For our August Webinar, Tim J. Smith, PhD, walked through best practices for clarifying value propositions, setting your prices from those value propositions, and leveraging that value story into new country markets. To conclude the webinar, he answered some questions from the audience. Here is part two of his live answers, which are focused on pricing-specific challenges organizations face during the product launch process.
As you think about identifying list price, what elements of that process enter into setting policies for discounting price in execution?
It’s not a one-size-fits-all answer. Sometimes you find out, from the economic value to the customer, that you have a very unique product, and therefore you should not need to discount it; your target segment should pay the full price, so you decide that you will never discount. Other parts, you’ll find that you’ll add discounts and rebates, due to the idea of trying to hit other segments of the markets. This is why the economic value to customer to market segment orientation study is so key because it tells your salespeople where they can capture a good price, and where they should perhaps walk away.
That’s half of the answer, the other half is when you start doing discounting and rebates, you’re moving out of price setting and into commercial policy. For instance, maybe you’re at Grainger, and you always give GE x% off on everything they order, but my wife, who’s an artist in Bulgaria gets nothing, because she’s a single artist in Bulgaria right now. That’s a commercial policy decision about how you’re going to penetrate your market and manage your channels. This is separate from price setting, which is about segments and prices.
The key challenge of Voice of Customer is that in case of a breakthrough innovation, the customers will not see and understand the value to be delivered. And if you try to explain it, the phrasing of your value story will dramatically influence the customer feedback you are getting, What do you recommend to do in such a case?
Blue ocean, breakthrough innovation, is exactly where I want to be having more conversations. I want to focus on the problem I’m solving, and the value of solving that problem. Breakthrough innovation, I have to admit, the end customer usually doesn’t fully get what you are doing. When you showed me the first iPhone, I had no idea why I’d want such a thing. Now, I can’t imagine living without one. The problem is how we explain the value and benefits to the customer at the end of the day. That’s why research design is key, because you’re focusing on the problem being solved, not what you’re selling. By focusing your research on those things, you can get better insights. That’s half the answer.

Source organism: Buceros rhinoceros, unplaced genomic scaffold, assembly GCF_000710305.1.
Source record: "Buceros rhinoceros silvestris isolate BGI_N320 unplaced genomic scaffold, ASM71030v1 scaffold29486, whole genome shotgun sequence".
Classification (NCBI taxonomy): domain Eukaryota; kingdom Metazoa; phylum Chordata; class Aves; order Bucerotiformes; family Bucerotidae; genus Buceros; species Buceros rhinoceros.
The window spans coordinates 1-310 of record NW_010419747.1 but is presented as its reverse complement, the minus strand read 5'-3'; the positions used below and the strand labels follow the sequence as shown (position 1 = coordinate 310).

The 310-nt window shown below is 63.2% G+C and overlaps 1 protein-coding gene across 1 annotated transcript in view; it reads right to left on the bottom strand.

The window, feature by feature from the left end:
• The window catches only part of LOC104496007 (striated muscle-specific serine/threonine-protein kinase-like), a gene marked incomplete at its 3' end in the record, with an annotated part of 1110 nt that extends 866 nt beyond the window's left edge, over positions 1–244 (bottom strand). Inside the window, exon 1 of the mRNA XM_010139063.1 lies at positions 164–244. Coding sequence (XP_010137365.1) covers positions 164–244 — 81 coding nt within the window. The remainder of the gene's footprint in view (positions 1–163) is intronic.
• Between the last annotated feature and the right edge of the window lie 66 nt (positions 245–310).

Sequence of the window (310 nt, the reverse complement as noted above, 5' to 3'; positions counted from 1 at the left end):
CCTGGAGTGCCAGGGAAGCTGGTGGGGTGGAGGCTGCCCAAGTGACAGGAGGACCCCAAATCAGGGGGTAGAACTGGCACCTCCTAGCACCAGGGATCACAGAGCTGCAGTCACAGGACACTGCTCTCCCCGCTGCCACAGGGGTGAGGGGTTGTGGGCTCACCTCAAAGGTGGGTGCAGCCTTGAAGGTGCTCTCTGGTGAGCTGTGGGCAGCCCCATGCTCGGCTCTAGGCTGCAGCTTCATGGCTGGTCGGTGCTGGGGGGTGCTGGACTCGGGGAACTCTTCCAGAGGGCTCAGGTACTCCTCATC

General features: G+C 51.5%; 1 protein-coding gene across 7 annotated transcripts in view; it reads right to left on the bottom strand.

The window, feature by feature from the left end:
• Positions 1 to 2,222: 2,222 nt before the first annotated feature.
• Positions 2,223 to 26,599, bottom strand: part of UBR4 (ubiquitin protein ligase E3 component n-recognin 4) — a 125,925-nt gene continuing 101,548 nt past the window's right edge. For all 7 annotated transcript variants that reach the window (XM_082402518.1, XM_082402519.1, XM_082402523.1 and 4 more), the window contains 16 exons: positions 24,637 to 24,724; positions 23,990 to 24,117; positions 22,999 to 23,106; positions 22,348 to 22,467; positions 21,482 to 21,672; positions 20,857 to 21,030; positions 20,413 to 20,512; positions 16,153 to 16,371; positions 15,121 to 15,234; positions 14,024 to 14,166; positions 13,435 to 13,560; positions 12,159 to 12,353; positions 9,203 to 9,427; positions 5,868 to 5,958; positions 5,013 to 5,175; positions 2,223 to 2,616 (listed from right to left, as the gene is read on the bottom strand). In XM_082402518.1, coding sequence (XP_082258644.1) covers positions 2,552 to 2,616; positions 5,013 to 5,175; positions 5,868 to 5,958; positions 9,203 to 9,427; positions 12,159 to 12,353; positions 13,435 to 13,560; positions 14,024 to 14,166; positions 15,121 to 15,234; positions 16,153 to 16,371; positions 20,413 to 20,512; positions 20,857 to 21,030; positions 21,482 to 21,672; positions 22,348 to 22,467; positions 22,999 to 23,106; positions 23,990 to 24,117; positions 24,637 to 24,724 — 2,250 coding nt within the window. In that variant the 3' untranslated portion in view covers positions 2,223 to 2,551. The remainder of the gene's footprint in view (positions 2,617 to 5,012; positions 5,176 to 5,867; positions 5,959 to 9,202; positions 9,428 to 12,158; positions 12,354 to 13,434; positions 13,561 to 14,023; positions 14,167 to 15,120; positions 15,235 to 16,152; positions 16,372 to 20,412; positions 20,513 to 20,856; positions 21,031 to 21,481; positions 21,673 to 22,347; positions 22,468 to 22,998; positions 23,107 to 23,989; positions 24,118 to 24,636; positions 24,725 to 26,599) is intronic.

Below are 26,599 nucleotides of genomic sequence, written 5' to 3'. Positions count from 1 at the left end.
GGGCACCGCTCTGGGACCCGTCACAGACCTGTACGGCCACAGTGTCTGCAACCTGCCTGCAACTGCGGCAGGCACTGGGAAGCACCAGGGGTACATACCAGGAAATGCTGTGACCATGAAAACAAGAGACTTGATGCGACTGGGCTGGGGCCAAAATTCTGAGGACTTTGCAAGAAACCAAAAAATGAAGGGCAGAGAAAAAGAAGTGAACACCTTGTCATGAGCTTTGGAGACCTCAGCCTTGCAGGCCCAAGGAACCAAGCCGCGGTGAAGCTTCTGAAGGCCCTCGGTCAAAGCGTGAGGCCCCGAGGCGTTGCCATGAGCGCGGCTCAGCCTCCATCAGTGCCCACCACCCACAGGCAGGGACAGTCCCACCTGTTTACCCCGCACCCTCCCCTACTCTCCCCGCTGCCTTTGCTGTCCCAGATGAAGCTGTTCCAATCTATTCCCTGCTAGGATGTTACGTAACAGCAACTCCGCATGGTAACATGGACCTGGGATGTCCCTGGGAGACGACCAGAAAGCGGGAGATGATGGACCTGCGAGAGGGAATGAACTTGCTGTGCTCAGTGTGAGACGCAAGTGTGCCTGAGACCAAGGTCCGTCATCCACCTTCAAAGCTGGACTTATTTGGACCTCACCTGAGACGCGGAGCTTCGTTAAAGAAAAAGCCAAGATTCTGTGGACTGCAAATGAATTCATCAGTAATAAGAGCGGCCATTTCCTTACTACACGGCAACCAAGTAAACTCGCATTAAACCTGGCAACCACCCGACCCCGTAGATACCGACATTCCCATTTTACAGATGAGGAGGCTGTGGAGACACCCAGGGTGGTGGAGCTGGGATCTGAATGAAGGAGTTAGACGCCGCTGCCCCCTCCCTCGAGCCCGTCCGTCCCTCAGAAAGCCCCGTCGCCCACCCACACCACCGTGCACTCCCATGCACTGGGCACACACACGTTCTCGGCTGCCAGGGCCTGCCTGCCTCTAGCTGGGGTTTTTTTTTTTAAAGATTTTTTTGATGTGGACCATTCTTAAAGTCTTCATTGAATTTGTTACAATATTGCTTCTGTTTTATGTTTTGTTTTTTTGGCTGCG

The other half of the answer is that Van Westendorp and Gabor-Granger are proven in marketing academic circles to not be good price optimization tools. They are only good at telling you price expectations. The Economic Value to customer approach has been proven in academic circles to work; to get you in the right ballpark in terms of price.
When I do research, often internal salespeople (before start will give you asking what the price is), will guess (the optimal price) to be, say, $5. If you use Van Westendorp or Gabor-Granger, you find the right price to be something like $10. If you use Economic Value to Customer, you often see something like $18 – even after giving 70% of the differential value to customers. Those are pretty different numbers.
That’s when management needs to step in and ask if we can we convince our customers that this is worth $18? Or if we start at $18 and then drop it to $15? And then I have to convince the sales people that this is worth at least $10 and maybe $18, so I have to do some internal selling of the value proposition.
Could you elaborate on when you have seen Gabor-Granger and van Westendorp done well? Also, do you have a preference on which method to use?
I do prefer Gabor-Granger. I have seen them done very well, I just know that they won’t get me the right price. That’s a separate question. One example I can talk about clearly is my sophomore class I teach every fall at DePaul in Quantitative Marketing. I tell my students to do a survey and ask what price a bowl of Chili would be considered a bargain, what price would you consider expensive, what would you consider so cheap you would question the quality, and what would be so expensive that there would be no way you would be fine. After 300-600 surveys, we do the lines and we get a price, and every year, the price of a bowl of chili is between $3 and $6. But I simply could have looked at the price of a bowl of chili across the street to discover that.
What price should you charge for a bowl of chili? That’s what I argue with my students every year. If it costs me $2 to make a bowl of chili, why would I charge $3? Why not $6? In business practice, I’ve seen similar results. Both of these methods tell me the expected price, but it’s not a true reflection of willingness of customers to pay. Conjoint analysis offers two offerings at two prices, and asks which do they want? That confronts the customer with a real decision-making process.